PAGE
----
# Mathematics Foundation: 1 - Numeracy

#### Topic: M1.2 - Demonstrate understanding of written numerals

Basic math and number concepts are the foundation for learning more advanced math skills.

Understanding written numerals leads to the ability to:
*Identify numerals as different from letters or other symbols
*Begin to recognize that numerals indicate quantity
*Begin to recognize different numerals indicate different quantities
*Match numerals with amounts
*Name and write numerals

Looking Ahead to Kindergarten Family Engagement Special Populations
In kindergarten, students will be able to find the number that is one more than or less than any whole number up to 20 (K.NS.3). Lastly, they will be able to write whole numbers form 0 to 20 and recognize number words from 0 to 10 (K.NS.2). Encourage families to:

*Provide their child with many opportunities for counting objects at home (e.g. bottle caps or buttons) then have their child match the objects to a written number.
*Provide opportunities for their child to explore writing numerals by tracing, painting, or creating numerals.

Educators can:

*Provide children with a variety of textured or tactile numbers to feel and use.
*Use children’s interests to discuss numbers (e.g. counting dinosaurs and making groups to have conversations about the amount.)
*For DLL, provide numbers in native language to support learning of the concept in both the native language and English.

Powerful Practices
Across all developmental stages, educators can:

*Provide access to a variety of types of writing materials throughout the environment.
*Point out numerals in the environment (e.g. when reading a book, going for a field trip or walk, or when children create something that looks like a numeral, etc).
*Have numeral books freely available for children.
*Provide opportunities where children can form numeral shapes out of pasta, rice, paint, other sensory materials, or “loose parts”.
*Incorporate different ways for children to practice writing numerals (e.g. writing numerals in shaving cream, sand, or other sensory materials).
*Model the practical use of written numerals (e.g. calendars, weather temperature, etc).
*Share with families the importance of effort (e.g attempting to write numerals and simply holding writing utensils).

Infant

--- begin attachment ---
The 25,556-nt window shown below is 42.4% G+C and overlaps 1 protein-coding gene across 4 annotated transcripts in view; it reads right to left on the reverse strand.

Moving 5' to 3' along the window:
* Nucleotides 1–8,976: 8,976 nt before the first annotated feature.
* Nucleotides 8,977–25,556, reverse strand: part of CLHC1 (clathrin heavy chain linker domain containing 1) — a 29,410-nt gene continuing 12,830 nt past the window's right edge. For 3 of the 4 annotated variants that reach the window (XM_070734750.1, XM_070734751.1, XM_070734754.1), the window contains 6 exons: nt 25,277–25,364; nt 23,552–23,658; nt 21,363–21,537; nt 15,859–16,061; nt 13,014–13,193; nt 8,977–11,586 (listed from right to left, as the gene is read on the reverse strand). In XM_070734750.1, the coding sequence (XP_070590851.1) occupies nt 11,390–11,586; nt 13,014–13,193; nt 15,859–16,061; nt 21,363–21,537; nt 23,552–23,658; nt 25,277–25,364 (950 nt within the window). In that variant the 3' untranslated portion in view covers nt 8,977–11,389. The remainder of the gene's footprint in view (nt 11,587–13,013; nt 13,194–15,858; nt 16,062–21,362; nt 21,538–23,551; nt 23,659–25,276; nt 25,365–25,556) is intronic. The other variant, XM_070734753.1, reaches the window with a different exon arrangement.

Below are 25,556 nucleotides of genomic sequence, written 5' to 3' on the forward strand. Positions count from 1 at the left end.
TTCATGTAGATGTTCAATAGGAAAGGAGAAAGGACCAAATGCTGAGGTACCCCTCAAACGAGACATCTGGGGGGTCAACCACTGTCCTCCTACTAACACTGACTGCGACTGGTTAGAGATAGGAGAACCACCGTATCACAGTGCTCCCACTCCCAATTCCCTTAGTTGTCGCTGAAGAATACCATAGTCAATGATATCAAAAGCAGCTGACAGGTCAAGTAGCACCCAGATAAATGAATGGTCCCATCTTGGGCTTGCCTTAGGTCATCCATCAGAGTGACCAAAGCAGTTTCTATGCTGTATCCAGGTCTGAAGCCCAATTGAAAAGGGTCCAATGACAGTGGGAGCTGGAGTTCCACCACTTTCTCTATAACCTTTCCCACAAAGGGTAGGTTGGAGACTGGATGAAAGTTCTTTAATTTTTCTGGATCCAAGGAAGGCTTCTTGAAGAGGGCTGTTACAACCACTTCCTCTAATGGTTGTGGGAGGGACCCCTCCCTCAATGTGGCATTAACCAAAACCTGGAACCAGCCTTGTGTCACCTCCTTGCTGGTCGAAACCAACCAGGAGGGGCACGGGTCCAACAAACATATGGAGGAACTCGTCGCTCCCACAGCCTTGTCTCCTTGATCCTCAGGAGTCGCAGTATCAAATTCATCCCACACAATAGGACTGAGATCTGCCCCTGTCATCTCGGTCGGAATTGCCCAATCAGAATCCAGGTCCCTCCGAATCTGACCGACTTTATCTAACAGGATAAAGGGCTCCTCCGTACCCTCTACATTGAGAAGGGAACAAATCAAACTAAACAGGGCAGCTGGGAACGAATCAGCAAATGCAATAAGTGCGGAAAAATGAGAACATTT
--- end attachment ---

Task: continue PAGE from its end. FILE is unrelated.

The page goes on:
Younger Toddler
Draw child’s attention to numbers naturally occurring in the environment

Offer play materials that provide exposure to written numerals (e.g. old cell phones, number stickers, keyboards, etc.) and discuss how letters and numbers have different meanings

While reading, point out pictures of numbers (1-5) and connect the numeral to the actual item (e.g. “There are two dogs. See the two. Let's count the dogs. One, two.”)

Older Toddler
Provide opportunities for children to participate in creating number signs and labels for the environment (e.g. labeling tables or chairs or indicating number of children who are present)

Play games where children identify a numeral and make or move the quantity (e.g. Chutes and Ladders)

Read books that incorporate numerals and encourage children to help name the numerals and count quantities

Younger Preschool
Offer a variety of materials and opportunities to practice writing numerals (e.g. white boards, easels and paper, etc.)

Provide opportunities where children can create number books for 1-3 (i.e. children freely illustrate their own number books)

Read books that incorporate numerals and encourage children to independently name the numerals and count quantities

Older Preschool
Offer a variety of materials and opportunities to practice writing numerals (e.g. white boards, easels and paper, etc.)

Provide opportunities where children can create number books for 1-10 (i.e. children freely illustrate their own number books)

Read books that incorporate numerals and encourage children to independently name the numerals and count quantities

Encourage children to identify what comes next in a counting series